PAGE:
The first day of February is not just the start of Black History Month, but also poet Langston Hughes' birthday (1901-1967).
Often called the "Poet Laureate of Harlem," Hughes was one of the major figures of the Harlem Renaissance, writing poetry, plays and more about the Black experience.
Naturally, Harlem is filled with places that celebrate the literary giant.
The guide below features five not-to-miss spots—including his last home and the Schomburg Center, where the new exhibition "The Ways of Langston Hughes: Griff Davis and Black Artists in the Making" opens tonight.
1. Langston Hughes Lobby and Exhibition at the Schomburg Center
Central Harlem 515 Malcolm X Blvd and W 135th St
Langston Hughes' ashes are buried under Houston Conwill's "Rivers," a profoundly moving public art installation on the lobby floor of the New York Public Library's Schomburg Center. The bronze cosmogram includes lines from the poem "The Negro Speaks of Rivers," which you can also read on a sign near the entrance. This year there's also a new exhibit, "The Ways of Langston Hughes: Griff Davis and Black Artists in the Making," featuring photos of the poet with Black artists such as Zora Neale Hurston and Roy DeCarava. It opens February 1 at 5pm.
2. Langston Hughes Plaque on the Harlem Walk of Fame
Central Harlem 135th St between Adam Clayton Powell Jr and Frederick Douglass Blvds
This bronze plaque honoring Hughes can be found on the northeast corner of Frederick Douglass Blvd and 135th Street, inscribed with the short poem: "The night is beautiful / So the faces of my people. / The stars are beautiful, / So the eyes of my people. / Beautiful, also, is the sun. /Beautiful, also, are the souls of my people." Created by artists Ogundipe Fayomi and Otto Neals, the metal plate is one of what used to be 20 embedded along the north and south sides of the block.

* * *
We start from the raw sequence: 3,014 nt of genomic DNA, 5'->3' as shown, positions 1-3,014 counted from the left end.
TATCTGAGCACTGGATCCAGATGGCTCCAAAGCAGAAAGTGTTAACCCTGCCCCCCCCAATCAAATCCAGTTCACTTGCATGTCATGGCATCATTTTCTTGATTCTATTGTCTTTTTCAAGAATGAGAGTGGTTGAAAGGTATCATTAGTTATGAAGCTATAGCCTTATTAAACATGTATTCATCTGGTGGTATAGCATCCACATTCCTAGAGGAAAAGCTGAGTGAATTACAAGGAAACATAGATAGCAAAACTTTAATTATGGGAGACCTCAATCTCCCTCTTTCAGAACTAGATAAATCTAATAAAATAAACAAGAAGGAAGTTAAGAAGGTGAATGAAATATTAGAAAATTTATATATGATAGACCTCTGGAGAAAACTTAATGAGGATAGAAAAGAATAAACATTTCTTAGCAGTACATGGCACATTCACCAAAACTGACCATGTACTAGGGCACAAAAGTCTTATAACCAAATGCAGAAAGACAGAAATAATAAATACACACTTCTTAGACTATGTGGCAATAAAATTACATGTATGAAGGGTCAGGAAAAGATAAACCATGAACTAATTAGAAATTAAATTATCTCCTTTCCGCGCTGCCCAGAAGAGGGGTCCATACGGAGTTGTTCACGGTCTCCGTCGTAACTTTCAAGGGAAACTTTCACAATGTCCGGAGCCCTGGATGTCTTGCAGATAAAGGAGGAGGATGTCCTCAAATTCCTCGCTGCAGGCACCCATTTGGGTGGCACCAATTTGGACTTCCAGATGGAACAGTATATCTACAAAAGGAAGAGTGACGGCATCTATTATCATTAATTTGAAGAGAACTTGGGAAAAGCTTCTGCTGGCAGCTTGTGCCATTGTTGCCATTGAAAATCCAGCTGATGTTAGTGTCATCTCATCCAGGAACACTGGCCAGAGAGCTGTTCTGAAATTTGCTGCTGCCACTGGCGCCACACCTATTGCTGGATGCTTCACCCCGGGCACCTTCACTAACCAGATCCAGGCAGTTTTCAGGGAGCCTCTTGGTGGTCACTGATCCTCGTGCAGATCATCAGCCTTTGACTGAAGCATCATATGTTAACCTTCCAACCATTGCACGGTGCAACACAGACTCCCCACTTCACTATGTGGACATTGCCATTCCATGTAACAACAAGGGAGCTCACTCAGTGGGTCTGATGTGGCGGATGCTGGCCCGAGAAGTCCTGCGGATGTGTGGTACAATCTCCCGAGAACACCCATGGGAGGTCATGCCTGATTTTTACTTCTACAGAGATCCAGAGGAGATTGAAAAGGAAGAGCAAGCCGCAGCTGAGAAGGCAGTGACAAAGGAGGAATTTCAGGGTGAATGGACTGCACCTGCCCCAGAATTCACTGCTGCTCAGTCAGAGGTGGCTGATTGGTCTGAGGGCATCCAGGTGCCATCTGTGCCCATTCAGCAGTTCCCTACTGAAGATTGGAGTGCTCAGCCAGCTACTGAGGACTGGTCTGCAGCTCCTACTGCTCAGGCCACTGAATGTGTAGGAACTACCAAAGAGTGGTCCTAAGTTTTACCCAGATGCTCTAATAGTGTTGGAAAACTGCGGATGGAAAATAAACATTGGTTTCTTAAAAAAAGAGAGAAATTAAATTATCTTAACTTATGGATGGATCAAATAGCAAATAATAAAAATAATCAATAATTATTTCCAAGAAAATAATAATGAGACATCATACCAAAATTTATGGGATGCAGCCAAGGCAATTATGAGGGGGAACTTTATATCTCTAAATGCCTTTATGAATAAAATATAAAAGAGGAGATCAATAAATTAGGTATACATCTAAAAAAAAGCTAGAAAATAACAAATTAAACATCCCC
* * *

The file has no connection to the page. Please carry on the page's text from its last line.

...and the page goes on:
Central Harlem Adam Clayton Powell Jr. Blvd and 130th St
This playground was renamed after the literary giant in 2020 as part of a citywide initiative to honor the Black experience.
East Harlem 20 E 127th St between Madison and Fifth Aves
Hughes lived on the top floor of this Harlem brownstone for the last 20 years of his life, and his home was designated a New York City Landmark in 1981. The house, now a platform for poets, musicians and artists who continue the poet's legacy, is only open during events. February's schedule includes four African drum classes with Yahaya Kabore of Burkina Faso.
Morningside Heights Cathedral of St. John the Divine, 1047 Amsterdam and 112th St
Langton Hughes is one of 55 American poets honored at this historic neo-Gothic church in Morningside Heights. Inscribed with his name and dates, the simple stone tablet features one of his most famous lines: "My soul has grown deep like the rivers."